I think one problem is expectations. So many fans got caught up in the amazing writing, acting and story arc development last year, that nothing the writers could do this time around could ever hope to come close. They’ve attempted to placate fans with new characters, abilities and a few geeky stars thrown in for good measure, all to no avail. Veronica Mars’ Kristen Bell and even Nichelle Nichols from Star Trek: TOS, can’t keep the sub-par writing of season 2 from showing. The new heroes we’ve been introduced to are relatively exciting (Monica the copycat girl and Parkman’s dad, aka Nightmare Man), but too many of the original favorites have taken steps backwards.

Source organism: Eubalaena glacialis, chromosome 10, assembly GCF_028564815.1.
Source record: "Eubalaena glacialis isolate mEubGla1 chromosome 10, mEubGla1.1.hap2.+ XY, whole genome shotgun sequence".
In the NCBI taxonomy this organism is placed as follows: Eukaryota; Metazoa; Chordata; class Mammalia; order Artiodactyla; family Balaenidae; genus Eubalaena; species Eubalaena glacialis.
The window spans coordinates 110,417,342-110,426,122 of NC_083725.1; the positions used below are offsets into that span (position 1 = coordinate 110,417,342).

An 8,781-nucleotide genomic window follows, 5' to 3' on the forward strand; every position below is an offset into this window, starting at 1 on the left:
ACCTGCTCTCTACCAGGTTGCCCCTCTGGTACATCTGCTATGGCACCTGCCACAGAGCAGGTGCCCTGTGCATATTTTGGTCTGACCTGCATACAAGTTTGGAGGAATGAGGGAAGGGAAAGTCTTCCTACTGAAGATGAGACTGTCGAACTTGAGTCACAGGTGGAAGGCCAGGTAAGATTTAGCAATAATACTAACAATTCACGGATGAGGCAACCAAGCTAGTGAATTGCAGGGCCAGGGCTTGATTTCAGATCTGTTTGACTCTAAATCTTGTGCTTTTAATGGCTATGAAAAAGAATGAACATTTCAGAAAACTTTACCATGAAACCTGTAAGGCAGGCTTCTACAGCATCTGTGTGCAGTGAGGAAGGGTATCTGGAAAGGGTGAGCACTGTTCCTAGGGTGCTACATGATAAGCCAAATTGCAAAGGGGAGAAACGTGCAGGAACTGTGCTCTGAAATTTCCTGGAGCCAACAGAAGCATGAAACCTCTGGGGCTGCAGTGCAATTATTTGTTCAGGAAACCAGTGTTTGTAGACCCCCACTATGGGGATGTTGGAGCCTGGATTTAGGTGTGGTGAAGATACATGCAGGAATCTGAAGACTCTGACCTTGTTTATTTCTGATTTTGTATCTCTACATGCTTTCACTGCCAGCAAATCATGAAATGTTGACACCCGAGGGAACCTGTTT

Peter loses his memory and has to rediscover his various abilities. Sylar lives, has lost all of his powers and is stranded somewhere in Mexico. Niki Sanders checks into the company “hospital” and suddenly she’s whole again. Claire has to go back into hiding and struggles to conceal her abilities from her high school peers. All of these developments are frustrating, regressive and unsatisfying. These “mini arcs” need to end immediately. Many series fans (including me) felt the season 1 finale was disappointing because Kring didn’t let the heroes be heroes. Instead of a climatic battle to defeat Sylar and solve the riddle of the exploding man utilizing all of the cast and their abilities, Hiro simply appears and stabs Sylar without so much as a whimper. Tim Kring spent the entire season introducing us to these incredible characters, building to a crisis the players would have to band together to stop, and it was over before it began. Kring can’t afford to make the same mistakes again, but he is.